Seventeen national anti-doping agencies have called for Russia to be banned from the 2018 Pyeongchang Winter Olympics over “one of the biggest doping scandals in sports history”.

In a statement issued at the end of a two-day meeting in Denver, Colorado, officials charged the International Olympic Committee had failed to hold Russia accountable despite evidence of widespread state-sponsored doping over a wide array of sports.

Russian track and field athletes were barred from the Rio Olympics last year and from the athletics World Championships in London last month.

But the IOC declined to issue a blanket ban of Russia from the 2016 Rio de Janeiro Olympics.

Officials at this week’s meeting, including representatives of anti-doping organizations from the United States, France, Germany and Britian, insisted an IOC lack of action on Russia “imperils clean athletes and the future of the Olympic movement”.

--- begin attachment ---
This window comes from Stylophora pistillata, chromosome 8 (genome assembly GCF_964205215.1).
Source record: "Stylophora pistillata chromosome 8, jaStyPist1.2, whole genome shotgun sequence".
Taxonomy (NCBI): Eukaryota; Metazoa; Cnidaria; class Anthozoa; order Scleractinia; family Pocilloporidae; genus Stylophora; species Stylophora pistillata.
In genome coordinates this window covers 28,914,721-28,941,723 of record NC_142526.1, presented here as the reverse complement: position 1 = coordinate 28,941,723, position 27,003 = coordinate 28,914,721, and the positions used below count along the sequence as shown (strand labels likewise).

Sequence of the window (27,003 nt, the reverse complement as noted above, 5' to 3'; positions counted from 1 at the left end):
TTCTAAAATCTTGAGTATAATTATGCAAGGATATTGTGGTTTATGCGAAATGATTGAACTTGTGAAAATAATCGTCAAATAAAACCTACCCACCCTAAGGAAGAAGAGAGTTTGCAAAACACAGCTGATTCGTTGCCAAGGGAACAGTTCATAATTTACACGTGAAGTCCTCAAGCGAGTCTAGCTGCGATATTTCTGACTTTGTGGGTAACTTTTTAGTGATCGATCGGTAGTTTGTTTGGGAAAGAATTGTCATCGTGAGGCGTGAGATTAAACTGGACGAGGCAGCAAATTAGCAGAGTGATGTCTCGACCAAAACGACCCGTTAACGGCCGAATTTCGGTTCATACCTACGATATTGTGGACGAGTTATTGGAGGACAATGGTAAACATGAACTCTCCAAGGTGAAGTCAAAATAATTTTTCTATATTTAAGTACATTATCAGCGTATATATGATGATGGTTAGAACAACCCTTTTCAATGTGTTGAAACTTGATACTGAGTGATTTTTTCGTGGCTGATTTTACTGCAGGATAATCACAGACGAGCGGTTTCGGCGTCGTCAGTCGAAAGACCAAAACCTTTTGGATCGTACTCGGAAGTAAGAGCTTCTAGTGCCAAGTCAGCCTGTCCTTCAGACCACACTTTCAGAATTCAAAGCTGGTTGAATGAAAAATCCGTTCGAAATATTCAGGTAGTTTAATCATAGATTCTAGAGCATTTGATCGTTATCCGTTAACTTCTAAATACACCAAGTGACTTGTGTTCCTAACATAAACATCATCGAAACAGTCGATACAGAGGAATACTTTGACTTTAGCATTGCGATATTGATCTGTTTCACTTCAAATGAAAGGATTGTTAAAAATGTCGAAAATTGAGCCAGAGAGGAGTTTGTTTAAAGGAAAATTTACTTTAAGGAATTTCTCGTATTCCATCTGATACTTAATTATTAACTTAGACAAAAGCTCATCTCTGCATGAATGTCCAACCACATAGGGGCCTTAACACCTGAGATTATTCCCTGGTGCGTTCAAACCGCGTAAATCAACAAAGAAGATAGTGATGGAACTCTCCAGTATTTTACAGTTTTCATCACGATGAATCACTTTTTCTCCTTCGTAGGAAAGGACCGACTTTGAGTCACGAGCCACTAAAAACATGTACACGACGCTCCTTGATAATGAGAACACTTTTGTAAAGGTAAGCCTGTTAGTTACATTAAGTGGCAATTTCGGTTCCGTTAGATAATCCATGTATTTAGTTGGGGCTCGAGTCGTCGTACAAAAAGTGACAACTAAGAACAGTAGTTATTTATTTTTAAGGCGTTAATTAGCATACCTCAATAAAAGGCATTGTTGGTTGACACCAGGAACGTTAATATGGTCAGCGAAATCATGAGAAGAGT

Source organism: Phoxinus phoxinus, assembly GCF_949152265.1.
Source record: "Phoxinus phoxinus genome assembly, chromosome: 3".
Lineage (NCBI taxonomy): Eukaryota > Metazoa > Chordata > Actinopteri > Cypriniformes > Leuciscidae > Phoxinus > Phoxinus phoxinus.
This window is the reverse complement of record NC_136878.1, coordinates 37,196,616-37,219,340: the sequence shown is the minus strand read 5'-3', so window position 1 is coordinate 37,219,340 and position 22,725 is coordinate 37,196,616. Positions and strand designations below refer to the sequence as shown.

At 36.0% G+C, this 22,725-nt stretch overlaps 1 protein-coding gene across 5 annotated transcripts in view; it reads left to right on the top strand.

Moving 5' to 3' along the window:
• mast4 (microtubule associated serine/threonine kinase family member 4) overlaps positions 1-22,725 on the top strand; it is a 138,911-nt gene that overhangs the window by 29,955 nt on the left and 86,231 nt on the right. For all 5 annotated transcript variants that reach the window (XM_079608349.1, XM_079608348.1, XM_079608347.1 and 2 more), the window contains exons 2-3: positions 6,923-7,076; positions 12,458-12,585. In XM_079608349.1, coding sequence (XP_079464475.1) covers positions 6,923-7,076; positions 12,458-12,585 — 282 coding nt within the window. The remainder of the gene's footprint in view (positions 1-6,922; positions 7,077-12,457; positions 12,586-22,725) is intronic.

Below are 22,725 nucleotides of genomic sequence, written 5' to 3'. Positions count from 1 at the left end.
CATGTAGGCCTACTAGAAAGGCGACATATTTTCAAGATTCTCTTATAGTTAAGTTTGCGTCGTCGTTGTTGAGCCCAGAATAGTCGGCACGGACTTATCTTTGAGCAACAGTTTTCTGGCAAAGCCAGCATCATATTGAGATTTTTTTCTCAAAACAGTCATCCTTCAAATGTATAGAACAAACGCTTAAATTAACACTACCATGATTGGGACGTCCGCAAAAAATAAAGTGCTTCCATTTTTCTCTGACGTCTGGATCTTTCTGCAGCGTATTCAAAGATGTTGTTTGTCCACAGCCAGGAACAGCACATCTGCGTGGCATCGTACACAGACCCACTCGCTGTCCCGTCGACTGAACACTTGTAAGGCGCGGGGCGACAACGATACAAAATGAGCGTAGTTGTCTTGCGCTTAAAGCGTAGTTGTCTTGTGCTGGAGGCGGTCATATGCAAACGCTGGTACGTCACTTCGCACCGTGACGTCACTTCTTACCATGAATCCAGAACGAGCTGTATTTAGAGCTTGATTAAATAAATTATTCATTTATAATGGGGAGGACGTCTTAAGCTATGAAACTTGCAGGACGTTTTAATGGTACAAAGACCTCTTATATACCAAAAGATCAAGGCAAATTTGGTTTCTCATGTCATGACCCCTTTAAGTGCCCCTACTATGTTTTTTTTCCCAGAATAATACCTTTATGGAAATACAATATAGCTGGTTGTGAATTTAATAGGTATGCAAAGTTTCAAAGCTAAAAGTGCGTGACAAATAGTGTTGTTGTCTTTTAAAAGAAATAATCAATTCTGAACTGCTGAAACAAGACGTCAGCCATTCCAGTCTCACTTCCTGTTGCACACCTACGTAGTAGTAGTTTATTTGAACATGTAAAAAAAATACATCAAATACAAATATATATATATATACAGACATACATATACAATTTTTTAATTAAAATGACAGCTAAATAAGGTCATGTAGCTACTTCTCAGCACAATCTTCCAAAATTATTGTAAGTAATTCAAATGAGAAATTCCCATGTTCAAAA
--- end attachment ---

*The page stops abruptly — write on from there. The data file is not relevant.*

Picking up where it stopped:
“A country’s sport leaders and organizations should not be given credentials to the Olympics when they intentionally violate the rules and rob clean athletes. This is especially unfair when athletes are punished when they violate the rules,” the statement said.

It added that they remained committed to providing criteria for individual Russian athletes to compete as neutrals if they have been subject to “robust anti-doping protocols”.

“The failure to expeditiously investigate individual Russian athlete doping poses a clear and present danger for clean athletes worldwide and at the 2018 Winter Games,” the group said.

“We have serious doubts that the 2018 Games will be clean due to the incomplete investigation of massive evidence of individual doping by Russians athletes at the 2014 Sochi Olympic Games and given the inadequate testing evidence of Russian athletes over the past four years.”

The group voiced support for the World Anti-Doping Agency requirement that Russia take public responsibility for the doping charges outlined in the McLaren Report, or provide “credible proof to refute it”.

With five months remaining before the Pyeongchang Games begin on February 9, there is no time for delay, the group said.

“It’s time for action. Athletes want to see results – not more lip service – that actually support their decision to compete clean.”